The travel industry has had its toughest time on record in the past two years, with the global sector posting a loss of $4.5 trillion in 2020.
From the total collapse of all travel at the start of the pandemic to the uncertainty of its return, customer attitudes are more dubious than ever.
The lack of travel has contributed to changing customer expectations. Moving away from financial savings and prioritizing travel confidence, people now want to know exactly what will be needed to travel.
Communicate confidence and reassurance
Restoring customer trust is now at the heart of the travel industry.
The lack of movement during the pandemic has changed the whole purpose and meaning of travel for many people, adding further value to the experience.
Chris Algar, Head of Owned and Earned Media at Sykes Holiday Cottages said it well:
“You’re selling someone the best two weeks of their year. They will not make this decision quickly.
“People are not expected to go online and book immediately. There are often multiple touchpoints, devices and people involved. No trip is the same and we recognize this in our marketing.
With the number of disruptions and cancellations experienced by users, expectations have seen a huge shift and businesses have been forced to adapt.
In Babble’s recent travel survey, 64% of companies cited communicating with customers as their primary post-crisis business goal.
The Changing Landscape for Businesses and Customers
Travel has seen many significant changes over the past two years. Along with the sanctification of recreational travel, the rise of remote working has also brought about big changes in the way customers think about travel.
Recognizing the repeat commuting patterns for meetings and office visits, travel and hospitality companies have begun offering discounted memberships in an effort to build customer loyalty.
“People have moved away from their offices. Instead of working and living in New York, you work in New York and live in Austin or Miami,” noted former Citizen M business manager Lennert De Jong.
“It’s not like you go to a new city and go to Booking.com to find a new place to stay. You do the same thing, every time.
“These now-commonplace weekly, monthly, or fortnightly visits to the office and meetings have created a new breed of ‘super commuters’,” to quote De Jong.
“When we noticed this, we started working on subscriptions. We give a subscription to a client who travels to London maybe every week.
“We can work out a deal where you’ll still get 10% off your hotel, guarantee a room and offer free late checkout.”
Launching the evolution of the industry in technology and automation, the rise of easy, contactless and automated transactions has started to become commonplace in various industries.
Businesses continue to follow suit as more and more transactions become more digital with QR codes and embedded check-ins now expected across the industry.
The changing data privacy landscape has also been a catalyst for the shift to automated processes in recent years.
The decline of third-party cookies has sparked new ways to track and analyze data that we explore and cover what marketers need to know in Search Laboratory. recent podcast.
The digital maturity solution
The evolution of the value of travel goes hand in hand with the nature of purchases considered in the industry.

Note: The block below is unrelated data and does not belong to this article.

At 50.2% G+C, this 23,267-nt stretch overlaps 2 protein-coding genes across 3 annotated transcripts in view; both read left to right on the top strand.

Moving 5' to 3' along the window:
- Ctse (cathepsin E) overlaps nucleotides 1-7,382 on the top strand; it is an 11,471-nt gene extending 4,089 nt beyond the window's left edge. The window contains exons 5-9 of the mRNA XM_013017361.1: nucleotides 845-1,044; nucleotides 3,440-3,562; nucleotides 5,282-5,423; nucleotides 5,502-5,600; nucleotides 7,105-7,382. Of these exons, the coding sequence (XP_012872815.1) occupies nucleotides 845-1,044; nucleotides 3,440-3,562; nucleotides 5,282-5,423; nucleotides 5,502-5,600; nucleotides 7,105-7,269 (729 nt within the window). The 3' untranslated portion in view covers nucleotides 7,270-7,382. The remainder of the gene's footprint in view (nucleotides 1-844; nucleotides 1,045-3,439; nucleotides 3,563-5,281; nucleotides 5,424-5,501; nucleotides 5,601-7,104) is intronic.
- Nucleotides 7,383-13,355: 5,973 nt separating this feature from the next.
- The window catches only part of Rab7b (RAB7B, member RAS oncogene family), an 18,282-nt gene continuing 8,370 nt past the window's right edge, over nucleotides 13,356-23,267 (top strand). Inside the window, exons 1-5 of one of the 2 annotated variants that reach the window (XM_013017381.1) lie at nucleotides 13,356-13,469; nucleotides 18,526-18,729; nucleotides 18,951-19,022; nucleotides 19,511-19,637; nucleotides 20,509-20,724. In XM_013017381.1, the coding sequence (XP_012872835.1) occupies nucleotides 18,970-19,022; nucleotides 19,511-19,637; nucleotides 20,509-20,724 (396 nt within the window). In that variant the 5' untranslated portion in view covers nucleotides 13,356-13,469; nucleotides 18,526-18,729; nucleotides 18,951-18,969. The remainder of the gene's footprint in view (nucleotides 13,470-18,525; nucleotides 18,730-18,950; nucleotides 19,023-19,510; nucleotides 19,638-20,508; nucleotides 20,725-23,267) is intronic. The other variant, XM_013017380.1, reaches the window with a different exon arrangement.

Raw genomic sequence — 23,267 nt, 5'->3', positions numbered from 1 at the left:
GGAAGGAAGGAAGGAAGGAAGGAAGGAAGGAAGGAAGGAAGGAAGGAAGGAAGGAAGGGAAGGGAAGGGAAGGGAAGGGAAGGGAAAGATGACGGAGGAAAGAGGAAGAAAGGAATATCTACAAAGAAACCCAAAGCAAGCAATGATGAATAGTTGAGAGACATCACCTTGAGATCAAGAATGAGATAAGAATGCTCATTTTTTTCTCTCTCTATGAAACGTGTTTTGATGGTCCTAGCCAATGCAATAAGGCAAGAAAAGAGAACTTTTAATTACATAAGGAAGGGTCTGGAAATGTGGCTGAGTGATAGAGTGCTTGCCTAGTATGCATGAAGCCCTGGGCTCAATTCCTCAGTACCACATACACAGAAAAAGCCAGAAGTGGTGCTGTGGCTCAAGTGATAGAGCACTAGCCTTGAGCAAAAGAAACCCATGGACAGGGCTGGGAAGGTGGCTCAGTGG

Customer journeys are often shared across multiple stakeholders, devices, and browsers, making it increasingly difficult to track users.
As cookies decrease and the number of privacy regulations increase, getting closer to your audience and their behaviors is paramount.
The solution to this seemingly insurmountable problem requires a business to embark on a digital maturity journey.
Many companies focus on building a cookie-based econometric model when the changing digital landscape calls for a more dynamic, data-driven approach.
This is an important step and a process that will develop gradually over time. It’s about linking the data collected along the user’s journey and attributing to those points to develop a picture of your audience.
Starting small and scaling up in complexity is the key to scaling your strategy. Taking reasonable and manageable steps to centralize your data is key to staying ahead of the competition and pivoting your strategy toward a more sustainable solution for the future of marketing.
The goal is to create a solution that not only attributes value to the entire user journey, but dynamically values that individual user based on their specific attributes and behaviors.
Rather than attributing a sale solely to a dated request or brochure request, it’s about evolving your strategy into a dynamic paragon using multiple touchpoints to predict future success using individual user behaviors.
Once you begin to assess each prospect based on the individual and their unique behaviors, this greater understanding allows you to see the true value of products and their performance, naturally creating opportunities to optimize your digital marketing investments towards most valuable products.
Google’s Digital Maturity Benchmark Report segments the maturity journey into nascent, emerging, connected, and multi-point categories, essentially unlocking a deeper understanding of the customer journey as you move up the curve.
The report also found that more than 80% of the most digitally mature brands say they benefit from CEO sponsorship for data-driven marketing initiatives.
Speaking about the success of Sykes Cottages rebounding from the pandemic with record bookings, Algar noted: “We pride ourselves on being data driven. Everything we do is based on research and data.
You can learn more about how to scale your digital marketing strategy in Search Laboratory’s new white paper “Upper Funnel Attribution and Predictive Value Research in the Travel Industry”.